From BiblePortal Wikipedia

Smith's Bible Dictionary [1]

Na'amah. (Loveliness).

1. One of the four women, whose names are preserved, in the records of the world, before the flood; all, except Eve, being Cainites. Site was daughter of Lamech, by his wife Zillah, and sister, as is expressly mentioned to Tubal-cain,  Genesis 4:22 only. (B.C. about 3550).

2. Mother of King Rehoboam.  1 Kings 14:21;  1 Kings 14:31;  2 Chronicles 12:13. In each of these passages, she is distinguished by the title, "the (not 'an,' as in Authorized Version), Ammonite." She was, therefore, one of the foreign women, whom Solomon took into his establishment.  1 Kings 11:1. (B.C. 1015-975).

3. One of the towns of Judah, in the district of the lowland or Shefelah .  Joshua 15:41. Capt. Warren, in Report of Palestine Exploration Fund, 1871, locates it at Naameh , six miles northeast of Yebna .

Fausset's Bible Dictionary [2]


1. Lamech's daughter by Zillah ( Genesis 4:22). The refinement and luxury of Cain's descendants appear in the names of their wives and daughters; as Naamah, Adah ("beauty"), Zillah ("shadow"). Naamah is associated with her brother Tubal-cain, the first worker in brass and iron.

2. The Ammonitess mother of Rehoboam ( 1 Kings 14:21;  1 Kings 14:31;  2 Chronicles 12:13), one of Solomon's "strange women" ( 1 Kings 11:1). The Vat. Septuagint makes Naamah daughter of Ana or Hanun, son of Nahash; thus David's war with Hanun terminated in a re-alliance, and Solomon's marriage to Naamah would be about two years before David's death, for Rehoboam the offspring of it was 41 on ascending the throne, and Solomon's reign was 40 years.

3. A town in the "low hill country" of Judah (the Shephelah ):  Joshua 15:41.

Hastings' Dictionary of the Bible [3]

NAAMAH. 1 . Sister of Tubal-cain (  Genesis 4:22 ). 2 . Mother of Rehoboam (  1 Kings 14:21;   1 Kings 14:31 ,   2 Chronicles 12:13 ). 3 . A town of Judah in the Shephçlah (  Joshua 15:37-41 ). There is no notice of it elsewhere. Zophar the Naamathite is mentioned in Job (  Job 2:11 etc.), but there is nothing to connect him with this town. Possibly we may identify Naamah with Naneh , a small mud village on low ground 6 miles south of Ludd (Lydda).

Easton's Bible Dictionary [4]

  • A city in the plain of Judah ( Joshua 15:41 ), supposed by some to be identified with Na'aneh, some 5 miles south-east of Makkedah.

    Copyright Statement These dictionary topics are from M.G. Easton M.A., DD Illustrated Bible Dictionary, Third Edition, published by Thomas Nelson, 1897. Public Domain.

    Bibliography Information Easton, Matthew George. Entry for 'Naamah'. Easton's Bible Dictionary. 1897.

  • Morrish Bible Dictionary [5]

    1. Daughter of Lamech, a descendant of Cain.  Genesis 4:22 .

    2. An Ammonitess, wife of Solomon and mother of Rehoboam.   1 Kings 14:21,31;  2 Chronicles 12:13 .

    3. City in the lowlands of Judah.   Joshua 15:41 . Identified with Naaneh, 31 52' N, 34 52' E .

    Hawker's Poor Man's Concordance And Dictionary [6]

    NAAMAH. There are two of this name in Scripture. Naamah, the daughter of Lamech, ( Genesis 4:22) and Naamah the wife of Solomon, an Ammonitess, ( 1 Kings 14:21) The same signification as Naaon, beautiful.

    Naamah. A city of Judah. ( Joshua 15:41)

    Holman Bible Dictionary [7]

     Genesis 4:22).2 1 Kings 14:31 2 Chronicles 12:13 3 Joshua 15:41

    Cyclopedia of Biblical, Theological and Ecclesiastical Literature [8]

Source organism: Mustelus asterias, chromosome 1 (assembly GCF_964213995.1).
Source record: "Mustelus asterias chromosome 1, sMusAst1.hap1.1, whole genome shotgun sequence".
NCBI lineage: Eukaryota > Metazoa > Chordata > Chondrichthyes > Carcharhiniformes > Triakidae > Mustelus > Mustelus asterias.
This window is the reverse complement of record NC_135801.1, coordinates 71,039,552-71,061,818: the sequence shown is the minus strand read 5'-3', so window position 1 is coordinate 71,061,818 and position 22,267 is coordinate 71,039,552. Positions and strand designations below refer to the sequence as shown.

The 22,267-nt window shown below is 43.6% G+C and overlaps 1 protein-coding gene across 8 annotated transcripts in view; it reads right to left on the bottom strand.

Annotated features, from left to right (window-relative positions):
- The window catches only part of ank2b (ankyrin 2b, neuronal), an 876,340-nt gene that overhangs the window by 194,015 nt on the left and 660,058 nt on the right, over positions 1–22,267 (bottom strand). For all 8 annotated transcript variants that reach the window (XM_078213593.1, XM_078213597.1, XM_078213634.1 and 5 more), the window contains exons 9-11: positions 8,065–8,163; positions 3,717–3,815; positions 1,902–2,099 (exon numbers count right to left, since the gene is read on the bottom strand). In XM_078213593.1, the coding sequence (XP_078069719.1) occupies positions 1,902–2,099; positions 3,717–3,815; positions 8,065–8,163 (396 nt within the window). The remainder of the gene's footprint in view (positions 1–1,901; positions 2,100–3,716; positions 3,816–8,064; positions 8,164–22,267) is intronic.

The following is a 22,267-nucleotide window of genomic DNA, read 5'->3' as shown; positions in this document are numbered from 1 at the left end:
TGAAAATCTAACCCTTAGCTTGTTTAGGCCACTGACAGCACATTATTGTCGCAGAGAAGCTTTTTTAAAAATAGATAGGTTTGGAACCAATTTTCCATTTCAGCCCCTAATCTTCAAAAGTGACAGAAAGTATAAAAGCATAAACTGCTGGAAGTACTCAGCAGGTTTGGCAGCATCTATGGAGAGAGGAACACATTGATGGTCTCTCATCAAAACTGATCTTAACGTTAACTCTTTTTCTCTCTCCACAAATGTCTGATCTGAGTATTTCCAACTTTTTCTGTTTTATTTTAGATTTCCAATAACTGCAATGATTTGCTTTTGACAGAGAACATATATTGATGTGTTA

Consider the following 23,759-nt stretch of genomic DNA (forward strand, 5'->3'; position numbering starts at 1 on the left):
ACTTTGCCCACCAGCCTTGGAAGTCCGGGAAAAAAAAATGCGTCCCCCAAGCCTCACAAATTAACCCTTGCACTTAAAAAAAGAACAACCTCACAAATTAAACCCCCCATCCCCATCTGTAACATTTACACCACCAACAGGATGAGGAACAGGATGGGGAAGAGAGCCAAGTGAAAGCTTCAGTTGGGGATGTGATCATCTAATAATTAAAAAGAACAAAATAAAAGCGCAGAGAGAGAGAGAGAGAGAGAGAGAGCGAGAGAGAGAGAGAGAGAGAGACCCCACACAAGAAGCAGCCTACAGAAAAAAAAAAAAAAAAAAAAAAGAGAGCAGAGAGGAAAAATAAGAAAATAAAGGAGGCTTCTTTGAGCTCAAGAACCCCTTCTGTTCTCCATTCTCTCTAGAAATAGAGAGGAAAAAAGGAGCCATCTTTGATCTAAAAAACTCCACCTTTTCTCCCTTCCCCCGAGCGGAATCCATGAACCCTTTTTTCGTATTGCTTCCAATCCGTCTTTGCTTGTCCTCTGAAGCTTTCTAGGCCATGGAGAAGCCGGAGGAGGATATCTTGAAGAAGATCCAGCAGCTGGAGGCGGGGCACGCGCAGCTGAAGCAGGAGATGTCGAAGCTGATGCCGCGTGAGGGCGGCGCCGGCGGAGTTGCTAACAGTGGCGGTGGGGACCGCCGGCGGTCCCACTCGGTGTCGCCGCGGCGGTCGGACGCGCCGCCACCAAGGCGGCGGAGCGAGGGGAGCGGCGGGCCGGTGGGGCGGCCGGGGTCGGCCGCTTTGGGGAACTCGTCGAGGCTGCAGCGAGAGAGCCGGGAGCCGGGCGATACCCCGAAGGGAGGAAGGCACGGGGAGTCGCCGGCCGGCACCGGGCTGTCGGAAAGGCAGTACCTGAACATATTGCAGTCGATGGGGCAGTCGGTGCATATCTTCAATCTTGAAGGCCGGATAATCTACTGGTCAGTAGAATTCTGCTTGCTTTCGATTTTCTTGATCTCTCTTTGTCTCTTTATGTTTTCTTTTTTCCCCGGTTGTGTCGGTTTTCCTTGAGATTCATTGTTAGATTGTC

(Heb. Naamah', נִעֲמָה , Pleasant), the name of two women and also of a place.

    1. (Sept. Νοεμά ; Josephus, Νοομᾶς , Ant. 1:2, 2.) The daughter of the Cainite Lamech and Zillah, and the sister of Tubal-cain ( Genesis 4:22). B.C. cir. 3549. The family was one of inventors; and as few women are named, the Jewish commentators ascribe suitable inventions to each of them. Naamah is affirmed by them to have invented the spinning of wool and making of cloth. In the Targum of pseudo-Jonathan, Naamah is commemorated as the "mistress of lamenters and singers;" and in the Samaritan Version her name is given as Zalkipha. According to others she was distinguished merely by her beauty (see Kalisch, Genesis, page 149). Hence some have unduly pressed the coincidence with Venus the consort of Vulcan, or with certain Syrian mythologies (Bunsen, Aegyptens Stelle [Goth. and Hamb. 1845-57], 1:344 sq.).

    2. (Sept. Νααμά , Ναομά , v.r. Μαχιάμ , Ναανάν , , Nacavav, etc.; Josephus, Νοομᾶς , Ant. 8:8, 9.) An Ammonitess, the only one of the numierous wives of Solomon that appears to have borne him a son. She was the mother of Rehoboam (q.v.), and probably queen dowager ( 1 Kings 14:21;  1 Kings 14:31;  2 Chronicles 12:13). B.C. 973. She must consequently have been one of those foreign women whom Solomon took for wives and concubines, and among.whom Ammonites are expressly mentioned ( 1 Kings 11:1). The Vatican copy of the Septuagint calls her "the daughter of Ana, the son of Nahash " but this, besides being wanting in the Hebrew, is part of a long passage which is not found either in the Hebrew or in the Alexandrian copy of the Septuagint, and is therefore of no authority.

    3. (Sept. Νααμά v.r. Νωμάν ), a city in the plain of Judah, mentioned between Beth-dagon and Makkedah ( Joshua 15:41). The associated names indicate a locality much west of Hebron. (See Tribe Of Judah). The requirements correspond tolerably well with that of a modern village marked by Van de Velde on his Map as Naamah, two miles S.E. of Ascalon (2d. ed. N'Aliah, three miles); but Capt. Warren (in the Quar. Statement of the "Pal. Explor. Fund," April, 1871, p. 91) suggests Vaaemeh, six miles N.E. of Yebna (Van de Velde, Naamy, six miles N. by E.). (See Naamathite).

    Kitto's Popular Cyclopedia of Biblial Literature [9]

    Naamah, 1

    Na´amah (pleasant), daughter of Lamech and Zillah, and sister of Tubal-cain .

    Naamah, 2

    Naamah, an Ammonitess, one of the wives of Solomon, and mother of Rehoboam .